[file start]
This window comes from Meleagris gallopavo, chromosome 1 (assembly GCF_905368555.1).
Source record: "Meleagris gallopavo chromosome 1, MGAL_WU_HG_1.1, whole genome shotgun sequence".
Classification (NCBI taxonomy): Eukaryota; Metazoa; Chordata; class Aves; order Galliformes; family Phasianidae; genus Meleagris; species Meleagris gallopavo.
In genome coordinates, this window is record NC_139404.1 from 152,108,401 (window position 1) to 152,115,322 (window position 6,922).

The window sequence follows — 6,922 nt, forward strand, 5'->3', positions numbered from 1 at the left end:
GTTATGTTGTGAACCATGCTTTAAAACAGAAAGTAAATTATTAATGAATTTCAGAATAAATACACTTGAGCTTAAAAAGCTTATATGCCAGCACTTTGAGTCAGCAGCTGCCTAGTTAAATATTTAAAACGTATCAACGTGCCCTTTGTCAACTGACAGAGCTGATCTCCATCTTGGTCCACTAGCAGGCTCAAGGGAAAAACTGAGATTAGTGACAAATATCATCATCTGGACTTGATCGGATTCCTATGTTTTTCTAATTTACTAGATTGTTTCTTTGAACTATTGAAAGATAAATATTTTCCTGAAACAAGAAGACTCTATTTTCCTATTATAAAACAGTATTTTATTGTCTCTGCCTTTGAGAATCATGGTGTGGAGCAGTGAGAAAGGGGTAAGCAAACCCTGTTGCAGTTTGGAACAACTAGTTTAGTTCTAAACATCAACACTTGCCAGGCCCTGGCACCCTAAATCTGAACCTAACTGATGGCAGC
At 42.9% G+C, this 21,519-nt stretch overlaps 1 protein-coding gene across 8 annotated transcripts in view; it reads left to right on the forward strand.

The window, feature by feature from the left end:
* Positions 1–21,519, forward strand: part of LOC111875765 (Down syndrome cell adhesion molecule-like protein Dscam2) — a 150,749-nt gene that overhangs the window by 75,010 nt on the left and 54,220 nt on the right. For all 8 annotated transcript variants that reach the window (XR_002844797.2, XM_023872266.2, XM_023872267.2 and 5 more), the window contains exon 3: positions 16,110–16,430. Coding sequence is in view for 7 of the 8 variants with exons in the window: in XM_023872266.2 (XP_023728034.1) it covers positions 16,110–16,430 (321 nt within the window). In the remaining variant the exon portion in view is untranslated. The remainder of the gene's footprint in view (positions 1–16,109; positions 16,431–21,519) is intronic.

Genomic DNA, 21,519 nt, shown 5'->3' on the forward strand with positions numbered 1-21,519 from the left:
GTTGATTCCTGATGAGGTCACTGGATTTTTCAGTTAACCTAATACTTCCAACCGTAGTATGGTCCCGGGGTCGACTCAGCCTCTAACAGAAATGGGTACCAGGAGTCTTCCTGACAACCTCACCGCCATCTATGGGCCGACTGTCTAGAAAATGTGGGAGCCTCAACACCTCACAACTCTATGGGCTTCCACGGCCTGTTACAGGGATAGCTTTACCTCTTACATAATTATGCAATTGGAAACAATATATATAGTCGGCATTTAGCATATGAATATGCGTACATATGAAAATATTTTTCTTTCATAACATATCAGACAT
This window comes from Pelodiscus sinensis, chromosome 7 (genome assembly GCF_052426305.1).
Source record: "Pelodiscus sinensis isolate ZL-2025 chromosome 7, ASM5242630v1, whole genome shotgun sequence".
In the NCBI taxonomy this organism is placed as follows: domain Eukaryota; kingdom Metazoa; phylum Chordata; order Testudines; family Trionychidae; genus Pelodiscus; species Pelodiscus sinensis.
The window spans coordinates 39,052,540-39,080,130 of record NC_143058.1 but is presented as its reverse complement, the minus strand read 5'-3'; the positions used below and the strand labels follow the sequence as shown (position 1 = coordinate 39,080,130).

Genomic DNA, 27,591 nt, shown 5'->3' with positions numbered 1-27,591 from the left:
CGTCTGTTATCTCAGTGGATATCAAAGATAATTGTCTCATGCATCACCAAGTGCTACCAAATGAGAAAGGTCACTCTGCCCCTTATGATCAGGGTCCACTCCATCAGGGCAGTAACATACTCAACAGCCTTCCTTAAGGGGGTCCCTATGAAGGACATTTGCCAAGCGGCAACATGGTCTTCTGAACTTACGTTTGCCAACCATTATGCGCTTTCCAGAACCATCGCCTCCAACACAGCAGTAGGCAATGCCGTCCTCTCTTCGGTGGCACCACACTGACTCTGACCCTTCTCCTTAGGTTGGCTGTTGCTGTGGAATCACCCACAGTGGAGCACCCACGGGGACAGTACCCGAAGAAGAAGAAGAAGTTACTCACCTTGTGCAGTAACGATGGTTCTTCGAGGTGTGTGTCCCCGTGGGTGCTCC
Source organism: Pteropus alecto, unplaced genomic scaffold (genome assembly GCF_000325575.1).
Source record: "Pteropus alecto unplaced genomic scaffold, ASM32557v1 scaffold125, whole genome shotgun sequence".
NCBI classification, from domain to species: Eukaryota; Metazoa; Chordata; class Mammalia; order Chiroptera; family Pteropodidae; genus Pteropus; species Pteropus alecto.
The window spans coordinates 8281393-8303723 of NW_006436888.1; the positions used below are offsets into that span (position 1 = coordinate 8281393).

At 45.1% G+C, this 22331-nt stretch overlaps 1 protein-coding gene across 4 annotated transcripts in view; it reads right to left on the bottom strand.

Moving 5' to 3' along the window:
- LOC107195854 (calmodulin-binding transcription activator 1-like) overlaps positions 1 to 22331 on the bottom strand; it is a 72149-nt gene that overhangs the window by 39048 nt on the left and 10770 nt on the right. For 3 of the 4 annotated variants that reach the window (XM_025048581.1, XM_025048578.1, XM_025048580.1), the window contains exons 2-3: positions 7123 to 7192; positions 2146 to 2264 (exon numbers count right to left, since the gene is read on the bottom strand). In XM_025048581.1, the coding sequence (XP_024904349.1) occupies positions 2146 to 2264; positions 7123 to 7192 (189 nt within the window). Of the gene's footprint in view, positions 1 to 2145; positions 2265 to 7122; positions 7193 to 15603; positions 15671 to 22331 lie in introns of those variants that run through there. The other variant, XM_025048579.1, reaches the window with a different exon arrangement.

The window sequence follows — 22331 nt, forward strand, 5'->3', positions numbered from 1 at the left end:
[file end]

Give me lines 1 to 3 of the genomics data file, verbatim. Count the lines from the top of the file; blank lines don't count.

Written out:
This window comes from Meleagris gallopavo, chromosome 1 (assembly GCF_905368555.1).
Source record: "Meleagris gallopavo chromosome 1, MGAL_WU_HG_1.1, whole genome shotgun sequence".
Classification (NCBI taxonomy): Eukaryota; Metazoa; Chordata; class Aves; order Galliformes; family Phasianidae; genus Meleagris; species Meleagris gallopavo.